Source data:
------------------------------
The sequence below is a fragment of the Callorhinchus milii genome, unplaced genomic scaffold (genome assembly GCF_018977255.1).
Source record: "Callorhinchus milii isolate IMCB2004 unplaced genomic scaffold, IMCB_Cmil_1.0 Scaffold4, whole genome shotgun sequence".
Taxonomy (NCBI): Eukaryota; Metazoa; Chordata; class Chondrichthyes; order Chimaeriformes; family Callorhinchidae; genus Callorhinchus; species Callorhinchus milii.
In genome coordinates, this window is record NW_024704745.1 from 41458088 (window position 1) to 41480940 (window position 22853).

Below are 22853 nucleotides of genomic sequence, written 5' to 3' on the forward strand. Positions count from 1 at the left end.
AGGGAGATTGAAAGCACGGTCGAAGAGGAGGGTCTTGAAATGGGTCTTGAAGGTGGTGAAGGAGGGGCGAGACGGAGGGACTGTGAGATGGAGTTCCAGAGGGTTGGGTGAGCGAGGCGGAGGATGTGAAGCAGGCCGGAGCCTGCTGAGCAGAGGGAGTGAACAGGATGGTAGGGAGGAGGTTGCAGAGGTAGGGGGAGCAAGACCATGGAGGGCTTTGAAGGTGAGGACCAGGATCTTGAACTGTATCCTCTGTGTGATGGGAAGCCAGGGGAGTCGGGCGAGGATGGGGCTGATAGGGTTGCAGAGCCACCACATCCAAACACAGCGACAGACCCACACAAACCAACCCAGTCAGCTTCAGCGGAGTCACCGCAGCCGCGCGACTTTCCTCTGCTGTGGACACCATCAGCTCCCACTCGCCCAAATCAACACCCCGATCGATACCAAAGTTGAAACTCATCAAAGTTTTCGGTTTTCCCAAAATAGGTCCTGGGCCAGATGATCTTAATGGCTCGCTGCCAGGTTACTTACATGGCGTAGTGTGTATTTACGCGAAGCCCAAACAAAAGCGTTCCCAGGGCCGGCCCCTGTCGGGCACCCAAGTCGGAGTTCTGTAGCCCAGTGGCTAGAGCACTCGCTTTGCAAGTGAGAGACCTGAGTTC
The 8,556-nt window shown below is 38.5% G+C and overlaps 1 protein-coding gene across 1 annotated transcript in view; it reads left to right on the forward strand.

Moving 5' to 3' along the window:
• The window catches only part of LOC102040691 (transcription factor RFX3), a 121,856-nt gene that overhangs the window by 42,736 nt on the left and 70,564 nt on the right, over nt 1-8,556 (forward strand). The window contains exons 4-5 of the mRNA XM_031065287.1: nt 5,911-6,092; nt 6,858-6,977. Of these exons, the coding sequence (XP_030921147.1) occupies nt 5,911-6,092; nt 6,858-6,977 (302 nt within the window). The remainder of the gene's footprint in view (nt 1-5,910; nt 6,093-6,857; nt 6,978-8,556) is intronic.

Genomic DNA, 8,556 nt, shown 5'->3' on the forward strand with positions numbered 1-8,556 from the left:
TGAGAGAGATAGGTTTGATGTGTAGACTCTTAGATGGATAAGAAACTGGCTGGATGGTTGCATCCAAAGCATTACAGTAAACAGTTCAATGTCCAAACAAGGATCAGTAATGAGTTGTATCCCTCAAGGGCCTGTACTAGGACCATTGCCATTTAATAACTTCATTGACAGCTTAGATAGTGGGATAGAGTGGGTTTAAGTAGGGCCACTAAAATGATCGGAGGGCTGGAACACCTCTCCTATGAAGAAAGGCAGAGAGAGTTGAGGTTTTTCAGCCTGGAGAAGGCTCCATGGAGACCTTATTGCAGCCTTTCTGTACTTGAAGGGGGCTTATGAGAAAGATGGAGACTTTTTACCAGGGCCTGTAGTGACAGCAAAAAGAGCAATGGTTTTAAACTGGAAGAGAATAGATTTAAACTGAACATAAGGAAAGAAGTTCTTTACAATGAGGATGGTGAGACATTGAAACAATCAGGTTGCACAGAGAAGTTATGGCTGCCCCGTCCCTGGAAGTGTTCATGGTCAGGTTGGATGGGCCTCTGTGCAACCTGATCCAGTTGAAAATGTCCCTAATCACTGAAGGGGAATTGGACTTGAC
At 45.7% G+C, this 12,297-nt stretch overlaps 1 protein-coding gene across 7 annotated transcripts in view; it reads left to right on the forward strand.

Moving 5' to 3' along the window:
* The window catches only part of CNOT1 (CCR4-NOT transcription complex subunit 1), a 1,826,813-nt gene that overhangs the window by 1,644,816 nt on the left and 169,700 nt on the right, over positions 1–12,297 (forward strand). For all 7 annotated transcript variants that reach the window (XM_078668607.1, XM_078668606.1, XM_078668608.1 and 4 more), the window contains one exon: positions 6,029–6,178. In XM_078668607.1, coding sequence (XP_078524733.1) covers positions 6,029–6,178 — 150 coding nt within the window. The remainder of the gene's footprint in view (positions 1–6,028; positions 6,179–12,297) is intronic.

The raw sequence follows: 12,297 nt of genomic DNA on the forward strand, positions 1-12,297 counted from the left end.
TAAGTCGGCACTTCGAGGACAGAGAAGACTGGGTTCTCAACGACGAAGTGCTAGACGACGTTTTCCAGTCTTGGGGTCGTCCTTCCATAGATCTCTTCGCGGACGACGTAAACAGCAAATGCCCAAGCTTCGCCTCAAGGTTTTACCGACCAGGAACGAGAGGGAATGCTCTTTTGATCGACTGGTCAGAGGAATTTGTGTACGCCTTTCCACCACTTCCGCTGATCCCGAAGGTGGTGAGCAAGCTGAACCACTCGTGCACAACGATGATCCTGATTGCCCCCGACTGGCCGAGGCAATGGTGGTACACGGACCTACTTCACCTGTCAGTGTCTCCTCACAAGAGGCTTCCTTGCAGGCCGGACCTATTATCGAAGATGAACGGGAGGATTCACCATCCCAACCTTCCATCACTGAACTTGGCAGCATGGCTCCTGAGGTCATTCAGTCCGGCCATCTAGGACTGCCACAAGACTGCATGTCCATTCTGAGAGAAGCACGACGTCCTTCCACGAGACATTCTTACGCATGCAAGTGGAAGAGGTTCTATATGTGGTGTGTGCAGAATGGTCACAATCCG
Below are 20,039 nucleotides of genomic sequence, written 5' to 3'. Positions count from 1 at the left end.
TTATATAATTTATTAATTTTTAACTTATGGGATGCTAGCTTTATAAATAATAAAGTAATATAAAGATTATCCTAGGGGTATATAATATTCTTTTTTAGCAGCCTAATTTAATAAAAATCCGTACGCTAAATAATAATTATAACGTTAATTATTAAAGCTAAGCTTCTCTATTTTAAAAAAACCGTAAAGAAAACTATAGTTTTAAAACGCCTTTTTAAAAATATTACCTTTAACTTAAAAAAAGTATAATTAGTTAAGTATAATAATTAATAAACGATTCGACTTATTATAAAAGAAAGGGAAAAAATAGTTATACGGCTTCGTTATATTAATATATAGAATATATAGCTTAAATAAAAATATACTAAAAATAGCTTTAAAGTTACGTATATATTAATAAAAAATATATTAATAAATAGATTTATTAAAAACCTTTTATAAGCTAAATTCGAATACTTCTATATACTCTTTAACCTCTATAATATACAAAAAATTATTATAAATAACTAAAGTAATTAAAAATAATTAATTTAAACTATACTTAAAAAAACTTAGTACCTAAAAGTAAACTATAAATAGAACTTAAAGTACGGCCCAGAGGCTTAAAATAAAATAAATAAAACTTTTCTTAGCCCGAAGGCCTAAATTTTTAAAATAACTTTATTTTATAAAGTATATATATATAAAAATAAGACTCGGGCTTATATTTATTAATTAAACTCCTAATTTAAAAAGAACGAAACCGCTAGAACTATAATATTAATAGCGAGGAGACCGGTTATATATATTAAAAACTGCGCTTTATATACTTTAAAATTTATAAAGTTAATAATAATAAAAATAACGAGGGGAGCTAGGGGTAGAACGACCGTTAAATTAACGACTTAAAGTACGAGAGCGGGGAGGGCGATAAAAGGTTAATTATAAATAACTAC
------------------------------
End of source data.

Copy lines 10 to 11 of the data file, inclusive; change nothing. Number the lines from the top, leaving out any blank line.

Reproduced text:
Genomic DNA, 8,556 nt, shown 5'->3' on the forward strand with positions numbered 1-8,556 from the left:
TGAGAGAGATAGGTTTGATGTGTAGACTCTTAGATGGATAAGAAACTGGCTGGATGGTTGCATCCAAAGCATTACAGTAAACAGTTCAATGTCCAAACAAGGATCAGTAATGAGTTGTATCCCTCAAGGGCCTGTACTAGGACCATTGCCATTTAATAACTTCATTGACAGCTTAGATAGTGGGATAGAGTGGGTTTAAGTAGGGCCACTAAAATGATCGGAGGGCTGGAACACCTCTCCTATGAAGAAAGGCAGAGAGAGTTGAGGTTTTTCAGCCTGGAGAAGGCTCCATGGAGACCTTATTGCAGCCTTTCTGTACTTGAAGGGGGCTTATGAGAAAGATGGAGACTTTTTACCAGGGCCTGTAGTGACAGCAAAAAGAGCAATGGTTTTAAACTGGAAGAGAATAGATTTAAACTGAACATAAGGAAAGAAGTTCTTTACAATGAGGATGGTGAGACATTGAAACAATCAGGTTGCACAGAGAAGTTATGGCTGCCCCGTCCCTGGAAGTGTTCATGGTCAGGTTGGATGGGCCTCTGTGCAACCTGATCCAGTTGAAAATGTCCCTAATCACTGAAGGGGAATTGGACTTGAC